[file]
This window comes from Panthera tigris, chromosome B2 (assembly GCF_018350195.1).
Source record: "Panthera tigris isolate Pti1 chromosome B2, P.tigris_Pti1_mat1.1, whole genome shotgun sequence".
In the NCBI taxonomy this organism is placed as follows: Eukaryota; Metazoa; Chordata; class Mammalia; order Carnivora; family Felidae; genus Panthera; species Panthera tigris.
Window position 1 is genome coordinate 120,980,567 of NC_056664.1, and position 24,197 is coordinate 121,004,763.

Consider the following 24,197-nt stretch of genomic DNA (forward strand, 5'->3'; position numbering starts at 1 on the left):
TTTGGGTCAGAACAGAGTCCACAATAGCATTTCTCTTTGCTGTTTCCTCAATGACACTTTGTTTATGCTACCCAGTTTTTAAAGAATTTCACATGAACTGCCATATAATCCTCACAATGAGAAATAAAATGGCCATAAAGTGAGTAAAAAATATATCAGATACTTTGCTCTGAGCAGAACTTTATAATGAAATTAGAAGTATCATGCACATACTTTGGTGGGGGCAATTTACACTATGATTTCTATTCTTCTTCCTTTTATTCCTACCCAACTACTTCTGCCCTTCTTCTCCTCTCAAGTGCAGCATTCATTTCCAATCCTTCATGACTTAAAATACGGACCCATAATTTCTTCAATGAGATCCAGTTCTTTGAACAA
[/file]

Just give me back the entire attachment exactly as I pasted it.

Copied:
This window comes from Panthera tigris, chromosome B2 (assembly GCF_018350195.1).
Source record: "Panthera tigris isolate Pti1 chromosome B2, P.tigris_Pti1_mat1.1, whole genome shotgun sequence".
In the NCBI taxonomy this organism is placed as follows: Eukaryota; Metazoa; Chordata; class Mammalia; order Carnivora; family Felidae; genus Panthera; species Panthera tigris.
Window position 1 is genome coordinate 120,980,567 of NC_056664.1, and position 24,197 is coordinate 121,004,763.

Consider the following 24,197-nt stretch of genomic DNA (forward strand, 5'->3'; position numbering starts at 1 on the left):
TTTGGGTCAGAACAGAGTCCACAATAGCATTTCTCTTTGCTGTTTCCTCAATGACACTTTGTTTATGCTACCCAGTTTTTAAAGAATTTCACATGAACTGCCATATAATCCTCACAATGAGAAATAAAATGGCCATAAAGTGAGTAAAAAATATATCAGATACTTTGCTCTGAGCAGAACTTTATAATGAAATTAGAAGTATCATGCACATACTTTGGTGGGGGCAATTTACACTATGATTTCTATTCTTCTTCCTTTTATTCCTACCCAACTACTTCTGCCCTTCTTCTCCTCTCAAGTGCAGCATTCATTTCCAATCCTTCATGACTTAAAATACGGACCCATAATTTCTTCAATGAGATCCAGTTCTTTGAACAA